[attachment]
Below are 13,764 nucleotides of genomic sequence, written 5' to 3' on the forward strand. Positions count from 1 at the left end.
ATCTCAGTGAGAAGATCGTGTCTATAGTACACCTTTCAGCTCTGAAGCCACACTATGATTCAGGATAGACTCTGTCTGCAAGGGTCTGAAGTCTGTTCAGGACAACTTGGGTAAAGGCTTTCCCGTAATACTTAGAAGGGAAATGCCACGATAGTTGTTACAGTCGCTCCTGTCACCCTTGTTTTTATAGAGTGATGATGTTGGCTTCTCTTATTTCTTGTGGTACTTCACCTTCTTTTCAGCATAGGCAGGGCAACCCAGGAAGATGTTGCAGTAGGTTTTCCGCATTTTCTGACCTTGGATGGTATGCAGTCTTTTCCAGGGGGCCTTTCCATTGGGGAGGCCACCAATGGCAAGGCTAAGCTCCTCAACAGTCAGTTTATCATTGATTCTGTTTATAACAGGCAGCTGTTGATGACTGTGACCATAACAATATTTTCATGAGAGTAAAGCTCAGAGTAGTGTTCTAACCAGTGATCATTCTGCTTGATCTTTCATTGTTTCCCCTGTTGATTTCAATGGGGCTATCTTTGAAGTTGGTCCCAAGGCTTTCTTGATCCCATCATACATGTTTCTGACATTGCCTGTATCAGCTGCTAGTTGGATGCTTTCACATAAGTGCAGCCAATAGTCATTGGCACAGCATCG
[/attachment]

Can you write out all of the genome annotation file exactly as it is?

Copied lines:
Below are 13,764 nucleotides of genomic sequence, written 5' to 3' on the forward strand. Positions count from 1 at the left end.
ATCTCAGTGAGAAGATCGTGTCTATAGTACACCTTTCAGCTCTGAAGCCACACTATGATTCAGGATAGACTCTGTCTGCAAGGGTCTGAAGTCTGTTCAGGACAACTTGGGTAAAGGCTTTCCCGTAATACTTAGAAGGGAAATGCCACGATAGTTGTTACAGTCGCTCCTGTCACCCTTGTTTTTATAGAGTGATGATGTTGGCTTCTCTTATTTCTTGTGGTACTTCACCTTCTTTTCAGCATAGGCAGGGCAACCCAGGAAGATGTTGCAGTAGGTTTTCCGCATTTTCTGACCTTGGATGGTATGCAGTCTTTTCCAGGGGGCCTTTCCATTGGGGAGGCCACCAATGGCAAGGCTAAGCTCCTCAACAGTCAGTTTATCATTGATTCTGTTTATAACAGGCAGCTGTTGATGACTGTGACCATAACAATATTTTCATGAGAGTAAAGCTCAGAGTAGTGTTCTAACCAGTGATCATTCTGCTTGATCTTTCATTGTTTCCCCTGTTGATTTCAATGGGGCTATCTTTGAAGTTGGTCCCAAGGCTTTCTTGATCCCATCATACATGTTTCTGACATTGCCTGTATCAGCTGCTAGTTGGATGCTTTCACATAAGTGCAGCCAATAGTCATTGGCACAGCATCG